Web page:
Fence Traveler (pt. 2) 'Other' or 'One Another'?
Updated: Jan 15, 2019
Ever been in a situation where you had to defend your beliefs to someone, whether it was a political, spiritual, or social position? Perhaps during a family dinner or over drinks with friends?
It can get frustrating and messy, and yet, it’s through these sorts of conversations that we grow.
Like iron sharpens iron. But maybe that saying doesn’t have to mean we have to be the exact “same” to learn from one another. My hope, fellow fence traveler, is that we learn to see everyone as “iron”—as someone made in the image of Christ, someone who’s spiritual values and opinions can offer a different perspective.
And that’s OK.
When we come to Christ’s table—where there are sinners, sojourners, and castaways alike—we begin to taste, see, and experience his fierce love for humanity and for the world. [Tweet This]
A love that draws all people to himself.
In Brian McLaren’s book, Why Did Jesus, Moses, the Buddha and Mohammed Cross the Road?, he encapsulates much of what I hope to achieve with this Fence Traveler Blog. He writes:
When we increasingly understand who we are in relation to an enemy—whether that enemy is legitimate, innocent, or imaginary—we develop an increasingly hostile identity. Such an identity teaches us to see sameness as safety and otherness as danger. It is characterized by duality: us and them, right and wrong, good and evil, light and darkness. It promotes a mentality of us versus them, us apart from them, us instead of them, us without them, us over them, us using them, us in spite of them, us oppressed by them, or us occupying them, but never us for them or us with them (pp. 62-63).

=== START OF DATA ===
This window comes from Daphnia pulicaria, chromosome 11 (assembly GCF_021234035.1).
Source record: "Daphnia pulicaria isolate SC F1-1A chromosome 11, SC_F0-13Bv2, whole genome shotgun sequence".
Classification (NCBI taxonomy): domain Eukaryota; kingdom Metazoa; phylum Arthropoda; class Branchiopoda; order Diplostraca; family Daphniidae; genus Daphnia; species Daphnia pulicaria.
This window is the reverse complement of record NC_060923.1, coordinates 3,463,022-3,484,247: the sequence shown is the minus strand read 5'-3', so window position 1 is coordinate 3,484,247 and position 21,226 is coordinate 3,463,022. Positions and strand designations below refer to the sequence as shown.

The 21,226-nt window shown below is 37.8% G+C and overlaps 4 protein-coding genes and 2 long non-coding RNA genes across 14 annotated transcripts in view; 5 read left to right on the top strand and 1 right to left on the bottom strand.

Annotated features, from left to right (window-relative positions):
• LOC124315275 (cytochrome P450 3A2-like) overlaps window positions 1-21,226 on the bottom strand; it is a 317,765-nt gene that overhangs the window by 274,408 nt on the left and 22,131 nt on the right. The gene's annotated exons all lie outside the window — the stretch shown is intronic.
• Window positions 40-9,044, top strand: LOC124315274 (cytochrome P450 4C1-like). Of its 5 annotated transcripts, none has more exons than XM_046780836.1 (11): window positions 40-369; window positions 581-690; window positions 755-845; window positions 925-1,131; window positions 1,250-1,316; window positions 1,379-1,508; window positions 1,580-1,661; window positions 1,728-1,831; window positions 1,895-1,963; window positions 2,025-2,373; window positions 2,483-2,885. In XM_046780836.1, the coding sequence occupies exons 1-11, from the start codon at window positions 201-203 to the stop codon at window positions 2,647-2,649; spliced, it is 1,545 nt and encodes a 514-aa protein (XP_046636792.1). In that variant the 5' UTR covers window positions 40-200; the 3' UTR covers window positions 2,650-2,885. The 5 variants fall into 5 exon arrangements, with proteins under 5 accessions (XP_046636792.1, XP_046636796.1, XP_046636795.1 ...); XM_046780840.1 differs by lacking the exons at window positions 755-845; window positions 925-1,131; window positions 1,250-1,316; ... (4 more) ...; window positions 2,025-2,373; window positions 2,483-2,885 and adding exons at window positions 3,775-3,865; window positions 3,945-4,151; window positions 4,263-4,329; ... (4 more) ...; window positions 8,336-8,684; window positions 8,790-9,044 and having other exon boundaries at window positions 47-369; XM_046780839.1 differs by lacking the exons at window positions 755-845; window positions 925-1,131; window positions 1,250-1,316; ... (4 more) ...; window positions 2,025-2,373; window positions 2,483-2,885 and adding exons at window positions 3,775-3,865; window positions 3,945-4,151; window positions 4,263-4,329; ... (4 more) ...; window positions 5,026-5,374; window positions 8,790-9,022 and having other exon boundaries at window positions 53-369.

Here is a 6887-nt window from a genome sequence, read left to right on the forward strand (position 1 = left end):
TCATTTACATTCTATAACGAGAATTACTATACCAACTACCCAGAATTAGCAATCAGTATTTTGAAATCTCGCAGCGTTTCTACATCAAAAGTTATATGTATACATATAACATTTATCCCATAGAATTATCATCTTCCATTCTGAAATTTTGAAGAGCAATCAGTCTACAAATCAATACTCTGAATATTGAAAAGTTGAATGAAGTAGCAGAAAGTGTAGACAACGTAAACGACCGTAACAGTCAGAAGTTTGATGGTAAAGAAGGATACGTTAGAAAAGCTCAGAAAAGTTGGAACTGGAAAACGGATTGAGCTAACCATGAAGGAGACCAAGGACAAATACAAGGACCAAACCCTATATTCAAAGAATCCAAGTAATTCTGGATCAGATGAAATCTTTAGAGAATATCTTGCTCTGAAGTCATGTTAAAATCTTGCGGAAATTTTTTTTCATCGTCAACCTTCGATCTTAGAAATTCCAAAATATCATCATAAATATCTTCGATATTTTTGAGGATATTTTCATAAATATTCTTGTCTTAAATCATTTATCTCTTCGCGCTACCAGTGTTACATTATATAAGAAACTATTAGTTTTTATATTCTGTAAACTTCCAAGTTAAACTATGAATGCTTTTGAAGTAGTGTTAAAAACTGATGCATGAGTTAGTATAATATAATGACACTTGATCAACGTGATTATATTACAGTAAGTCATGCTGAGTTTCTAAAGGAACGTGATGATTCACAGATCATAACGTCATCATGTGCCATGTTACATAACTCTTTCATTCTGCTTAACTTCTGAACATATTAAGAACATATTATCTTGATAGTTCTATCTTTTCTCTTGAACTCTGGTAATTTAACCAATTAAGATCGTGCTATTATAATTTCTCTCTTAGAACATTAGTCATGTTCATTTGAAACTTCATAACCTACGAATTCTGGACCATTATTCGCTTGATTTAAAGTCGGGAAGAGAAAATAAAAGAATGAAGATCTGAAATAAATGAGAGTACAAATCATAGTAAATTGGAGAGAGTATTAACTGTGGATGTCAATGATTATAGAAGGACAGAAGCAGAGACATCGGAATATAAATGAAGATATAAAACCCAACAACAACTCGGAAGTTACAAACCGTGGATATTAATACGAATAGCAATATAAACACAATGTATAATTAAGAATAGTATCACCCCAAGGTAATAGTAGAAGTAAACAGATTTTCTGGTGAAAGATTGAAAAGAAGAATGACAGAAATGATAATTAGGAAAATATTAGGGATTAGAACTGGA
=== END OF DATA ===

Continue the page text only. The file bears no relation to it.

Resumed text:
What McLaren is describing is a posture of the heart. How do we automatically fill in the blank regarding other people's positions? Do we simply default to one side of "the fence" rather than pursue a third way? Do we just assume they are the "other" we must fight against... or could they somehow be part of the "one another" solution in making societal changes?
Simply put, I wouldn’t cherish my beliefs and worldviews if I didn’t truly believe them; however, I only come to cherish my beliefs by their refinement, the process of molding and reshaping over time. Refinement of our values and ideas can only happen if there is friction and tension from other, maybe even opposing, values and ideas. But if we flip the script and approach arguments regarding faith, politics, and social justice from the standpoint of "us for them" instead of "use against them," perhaps we can truly create together. [Tweet This]
When we refuse to come to Christ’s table and grapple with these issues of life, we miss out on his grace for the present—for each other. There it is, the linchpin to it all: grace. It’s what holds the universe together, what Christ’s death was all about.
And grace is what we are meant to extend to one another.